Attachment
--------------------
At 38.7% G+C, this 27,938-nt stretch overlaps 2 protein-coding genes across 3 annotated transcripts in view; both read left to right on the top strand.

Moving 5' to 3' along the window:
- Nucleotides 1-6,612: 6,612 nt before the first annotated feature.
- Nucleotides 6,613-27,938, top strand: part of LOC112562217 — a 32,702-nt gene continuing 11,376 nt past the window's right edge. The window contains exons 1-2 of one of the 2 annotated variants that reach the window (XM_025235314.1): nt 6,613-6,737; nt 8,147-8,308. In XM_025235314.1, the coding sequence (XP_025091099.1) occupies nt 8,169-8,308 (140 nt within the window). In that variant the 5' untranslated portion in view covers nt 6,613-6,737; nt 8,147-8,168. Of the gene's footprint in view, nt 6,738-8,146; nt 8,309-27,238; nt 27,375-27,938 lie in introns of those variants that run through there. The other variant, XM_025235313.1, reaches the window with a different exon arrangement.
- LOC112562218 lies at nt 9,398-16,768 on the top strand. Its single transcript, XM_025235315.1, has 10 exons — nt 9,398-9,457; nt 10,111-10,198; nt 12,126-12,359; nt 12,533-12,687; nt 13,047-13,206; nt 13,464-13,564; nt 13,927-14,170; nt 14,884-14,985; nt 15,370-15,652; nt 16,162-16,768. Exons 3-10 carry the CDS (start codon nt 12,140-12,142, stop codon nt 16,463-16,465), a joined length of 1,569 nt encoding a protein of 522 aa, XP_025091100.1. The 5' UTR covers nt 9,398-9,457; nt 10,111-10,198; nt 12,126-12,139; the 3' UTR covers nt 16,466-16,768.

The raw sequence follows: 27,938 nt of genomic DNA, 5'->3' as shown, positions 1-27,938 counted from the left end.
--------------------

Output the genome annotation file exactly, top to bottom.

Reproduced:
At 38.7% G+C, this 27,938-nt stretch overlaps 2 protein-coding genes across 3 annotated transcripts in view; both read left to right on the top strand.

Moving 5' to 3' along the window:
- Nucleotides 1-6,612: 6,612 nt before the first annotated feature.
- Nucleotides 6,613-27,938, top strand: part of LOC112562217 — a 32,702-nt gene continuing 11,376 nt past the window's right edge. The window contains exons 1-2 of one of the 2 annotated variants that reach the window (XM_025235314.1): nt 6,613-6,737; nt 8,147-8,308. In XM_025235314.1, the coding sequence (XP_025091099.1) occupies nt 8,169-8,308 (140 nt within the window). In that variant the 5' untranslated portion in view covers nt 6,613-6,737; nt 8,147-8,168. Of the gene's footprint in view, nt 6,738-8,146; nt 8,309-27,238; nt 27,375-27,938 lie in introns of those variants that run through there. The other variant, XM_025235313.1, reaches the window with a different exon arrangement.
- LOC112562218 lies at nt 9,398-16,768 on the top strand. Its single transcript, XM_025235315.1, has 10 exons — nt 9,398-9,457; nt 10,111-10,198; nt 12,126-12,359; nt 12,533-12,687; nt 13,047-13,206; nt 13,464-13,564; nt 13,927-14,170; nt 14,884-14,985; nt 15,370-15,652; nt 16,162-16,768. Exons 3-10 carry the CDS (start codon nt 12,140-12,142, stop codon nt 16,463-16,465), a joined length of 1,569 nt encoding a protein of 522 aa, XP_025091100.1. The 5' UTR covers nt 9,398-9,457; nt 10,111-10,198; nt 12,126-12,139; the 3' UTR covers nt 16,466-16,768.

The raw sequence follows: 27,938 nt of genomic DNA, 5'->3' as shown, positions 1-27,938 counted from the left end.